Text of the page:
“Moses was keeping the flock of his father-in-law Jethro, the priest of Midian; he led his flock beyond the wilderness, and came to Horeb, the mountain of God. There the angel of the Lord appeared to him in a flame of fire out of a bush; he looked, and the bush was blazing, yet it was not consumed. Then Moses said, ‘I must turn aside and look at this great sight, and see why the bush is not burned up.’ When the Lord saw that he had turned aside to see, God called to him out of the bush, ‘Moses, Moses!’”—Exodus 3:1-4
Why am I always surprised? I already had an idea for what I wanted to write today. It was fairly unfocused, but I expected it to come together because, usually, it does. BUT! While reading some articles this morning, I decided to subscribe to a site, and I was sent a past article, The Practice of Paying Attention, as a bonus. Well, that got my attention. I try to take these surprises seriously, so perhaps God has his own idea about what I should write.
Ruth Haley Barton, author of the article, is founder and director of the Transforming Center- a ministry of spiritual formation for ministers. She tells about a time when she was so overscheduled, she found herself literally running down the hall, talking on her cell phone to a sick daughter at home, “skirt flapping in the air” when she nearly mowed down another staff member. When she recovered she thought, “When the spiritual formation people are running through the hallway, talking on their cell phones, there is something seriously wrong with this picture.” It brought her up short. Her life was so out of control that she had no time for listening and paying attention, and she realized this was not a good thing. We have all been there or, certainly, I have.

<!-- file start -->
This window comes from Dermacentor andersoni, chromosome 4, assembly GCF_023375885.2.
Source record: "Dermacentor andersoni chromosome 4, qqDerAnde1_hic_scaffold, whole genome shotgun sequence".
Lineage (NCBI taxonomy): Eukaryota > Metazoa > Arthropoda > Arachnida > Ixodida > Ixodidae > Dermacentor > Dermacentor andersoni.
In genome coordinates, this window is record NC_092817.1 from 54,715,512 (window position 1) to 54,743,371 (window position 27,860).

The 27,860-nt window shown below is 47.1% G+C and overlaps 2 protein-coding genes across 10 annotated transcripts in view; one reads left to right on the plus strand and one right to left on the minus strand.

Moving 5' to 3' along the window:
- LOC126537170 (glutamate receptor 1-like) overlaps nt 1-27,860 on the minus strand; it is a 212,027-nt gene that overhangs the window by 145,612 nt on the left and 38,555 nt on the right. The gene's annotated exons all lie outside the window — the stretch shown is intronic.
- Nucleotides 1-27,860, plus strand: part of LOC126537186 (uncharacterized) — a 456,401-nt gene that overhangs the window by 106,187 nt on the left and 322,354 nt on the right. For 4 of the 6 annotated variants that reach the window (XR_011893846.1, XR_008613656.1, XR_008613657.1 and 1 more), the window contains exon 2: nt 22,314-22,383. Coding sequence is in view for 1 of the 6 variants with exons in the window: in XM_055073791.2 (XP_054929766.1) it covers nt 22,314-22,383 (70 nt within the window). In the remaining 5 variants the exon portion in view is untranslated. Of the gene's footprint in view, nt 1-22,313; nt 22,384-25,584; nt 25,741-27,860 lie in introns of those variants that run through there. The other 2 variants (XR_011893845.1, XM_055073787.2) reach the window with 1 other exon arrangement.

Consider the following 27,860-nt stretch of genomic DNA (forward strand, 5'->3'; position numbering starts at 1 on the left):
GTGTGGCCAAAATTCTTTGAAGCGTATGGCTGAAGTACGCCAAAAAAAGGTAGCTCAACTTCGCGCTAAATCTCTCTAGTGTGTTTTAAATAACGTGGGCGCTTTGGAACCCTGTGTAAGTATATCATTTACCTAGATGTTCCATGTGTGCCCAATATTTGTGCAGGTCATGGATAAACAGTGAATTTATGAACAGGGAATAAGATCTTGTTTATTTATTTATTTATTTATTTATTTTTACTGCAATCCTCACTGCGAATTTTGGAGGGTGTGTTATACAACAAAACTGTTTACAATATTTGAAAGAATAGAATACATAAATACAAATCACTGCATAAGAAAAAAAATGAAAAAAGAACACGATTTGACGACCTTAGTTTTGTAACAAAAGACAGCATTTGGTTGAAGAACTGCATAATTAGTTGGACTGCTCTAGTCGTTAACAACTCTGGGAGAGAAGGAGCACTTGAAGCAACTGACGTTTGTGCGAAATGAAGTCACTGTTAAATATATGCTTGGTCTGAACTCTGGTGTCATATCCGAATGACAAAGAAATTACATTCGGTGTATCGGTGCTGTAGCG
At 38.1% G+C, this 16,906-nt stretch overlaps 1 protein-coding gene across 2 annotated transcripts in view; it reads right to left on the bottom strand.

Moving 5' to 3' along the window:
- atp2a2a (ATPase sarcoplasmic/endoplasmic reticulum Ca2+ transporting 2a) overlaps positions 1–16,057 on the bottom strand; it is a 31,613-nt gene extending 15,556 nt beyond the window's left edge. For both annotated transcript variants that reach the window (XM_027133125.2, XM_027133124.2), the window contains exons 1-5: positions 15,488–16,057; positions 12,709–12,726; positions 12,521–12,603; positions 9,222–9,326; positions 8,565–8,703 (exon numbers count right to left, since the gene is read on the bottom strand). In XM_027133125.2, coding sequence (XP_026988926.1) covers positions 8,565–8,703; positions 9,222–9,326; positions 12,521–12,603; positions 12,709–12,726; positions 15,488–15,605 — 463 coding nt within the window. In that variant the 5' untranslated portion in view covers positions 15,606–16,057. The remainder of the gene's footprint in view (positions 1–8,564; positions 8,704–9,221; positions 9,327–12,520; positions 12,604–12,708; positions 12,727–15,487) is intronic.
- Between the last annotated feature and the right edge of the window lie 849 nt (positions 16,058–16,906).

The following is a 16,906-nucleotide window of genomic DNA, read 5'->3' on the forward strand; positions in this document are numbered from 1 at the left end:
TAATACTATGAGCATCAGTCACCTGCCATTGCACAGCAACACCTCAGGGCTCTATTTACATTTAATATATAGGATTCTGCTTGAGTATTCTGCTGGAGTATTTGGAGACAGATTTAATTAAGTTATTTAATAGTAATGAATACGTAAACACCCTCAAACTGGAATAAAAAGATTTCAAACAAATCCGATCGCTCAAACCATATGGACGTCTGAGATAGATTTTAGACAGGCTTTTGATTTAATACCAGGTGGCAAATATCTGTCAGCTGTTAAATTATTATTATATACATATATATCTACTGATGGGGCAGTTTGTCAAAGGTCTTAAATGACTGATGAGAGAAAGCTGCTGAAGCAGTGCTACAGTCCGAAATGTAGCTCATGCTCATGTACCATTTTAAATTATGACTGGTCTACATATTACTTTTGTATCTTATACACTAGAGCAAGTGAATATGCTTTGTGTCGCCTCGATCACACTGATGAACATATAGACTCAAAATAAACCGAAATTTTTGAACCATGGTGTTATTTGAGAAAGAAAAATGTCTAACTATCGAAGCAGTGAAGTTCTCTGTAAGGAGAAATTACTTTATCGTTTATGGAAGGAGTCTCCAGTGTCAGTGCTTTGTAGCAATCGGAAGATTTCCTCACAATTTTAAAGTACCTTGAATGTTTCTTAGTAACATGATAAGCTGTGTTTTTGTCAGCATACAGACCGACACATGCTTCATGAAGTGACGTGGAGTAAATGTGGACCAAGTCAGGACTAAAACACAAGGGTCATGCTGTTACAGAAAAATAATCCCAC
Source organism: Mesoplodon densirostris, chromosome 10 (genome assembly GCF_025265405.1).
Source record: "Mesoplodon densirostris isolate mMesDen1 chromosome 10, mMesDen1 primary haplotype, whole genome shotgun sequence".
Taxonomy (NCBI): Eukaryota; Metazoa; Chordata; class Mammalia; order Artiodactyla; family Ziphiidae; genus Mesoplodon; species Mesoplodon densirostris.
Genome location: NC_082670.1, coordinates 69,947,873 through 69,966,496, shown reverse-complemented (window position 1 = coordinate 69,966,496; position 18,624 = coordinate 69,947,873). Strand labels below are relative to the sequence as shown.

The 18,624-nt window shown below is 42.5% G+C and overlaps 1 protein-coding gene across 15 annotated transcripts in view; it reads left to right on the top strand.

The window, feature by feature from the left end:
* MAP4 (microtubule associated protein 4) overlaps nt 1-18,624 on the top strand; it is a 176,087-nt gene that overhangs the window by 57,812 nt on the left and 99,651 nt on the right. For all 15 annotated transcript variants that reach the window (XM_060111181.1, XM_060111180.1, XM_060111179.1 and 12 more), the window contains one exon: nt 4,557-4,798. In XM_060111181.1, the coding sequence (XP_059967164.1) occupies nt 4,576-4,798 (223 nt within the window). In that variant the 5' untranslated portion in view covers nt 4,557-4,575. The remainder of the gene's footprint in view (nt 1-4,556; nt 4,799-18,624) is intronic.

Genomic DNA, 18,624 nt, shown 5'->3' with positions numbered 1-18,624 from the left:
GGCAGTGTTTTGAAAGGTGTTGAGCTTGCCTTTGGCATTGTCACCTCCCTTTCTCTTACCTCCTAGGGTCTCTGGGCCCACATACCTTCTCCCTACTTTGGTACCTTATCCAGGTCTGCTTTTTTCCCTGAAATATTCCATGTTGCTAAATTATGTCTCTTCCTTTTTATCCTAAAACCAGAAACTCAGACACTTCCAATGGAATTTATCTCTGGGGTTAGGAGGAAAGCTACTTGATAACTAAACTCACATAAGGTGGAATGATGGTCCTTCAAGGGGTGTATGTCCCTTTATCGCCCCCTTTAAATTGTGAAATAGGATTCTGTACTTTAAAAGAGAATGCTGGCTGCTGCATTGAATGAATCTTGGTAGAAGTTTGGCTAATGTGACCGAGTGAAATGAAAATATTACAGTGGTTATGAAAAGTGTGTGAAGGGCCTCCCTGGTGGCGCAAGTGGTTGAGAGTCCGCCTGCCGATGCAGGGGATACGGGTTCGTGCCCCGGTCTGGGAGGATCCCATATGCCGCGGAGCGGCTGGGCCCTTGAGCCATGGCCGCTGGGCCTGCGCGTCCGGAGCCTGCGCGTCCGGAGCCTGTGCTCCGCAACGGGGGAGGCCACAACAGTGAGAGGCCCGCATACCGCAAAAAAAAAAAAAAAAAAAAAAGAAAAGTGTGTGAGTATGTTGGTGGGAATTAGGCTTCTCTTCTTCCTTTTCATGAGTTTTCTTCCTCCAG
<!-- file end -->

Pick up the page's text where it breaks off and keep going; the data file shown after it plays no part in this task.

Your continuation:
In the story from Exodus, Moses has had several years of alone time with God while he tends the sheep. This has enabled him to notice that something unusual is happening in a burning bush that does not burn up so he decides to look more closely. A burning bush is spectacular and should be hard to miss, but it is possible. Moses didn’t have smart phones, TV, DVRs, Facebook, or a long commute, and he only had one job for which he was responsible. Probably that helped him focus. The time alone with God in solitude and silence has prepared him for this moment. God notices that Moses is turning aside to listen, and so God speaks.
What does this story tell me? God always tries to speak to us but we are not always paying attention. What if Moses had been so distracted that he missed the bush – missed what God wanted for him. Would God have found another to free the Israelites from slavery? Or not? How would that have changed history? What if I am too distracted to pay attention? Will I hear his instructions for me – instructions for service and ministry? Maybe the words would keep me from doing something that is the ministry of another. Maybe God wants to keep me from danger. Perhaps Jesus only wants to say, today, “I love you and there is nothing at all you can do about that.” That would be enough, but we need to take time alone with God and “Pay Attention.” Will I notice my burning bush? Will you? I pray so.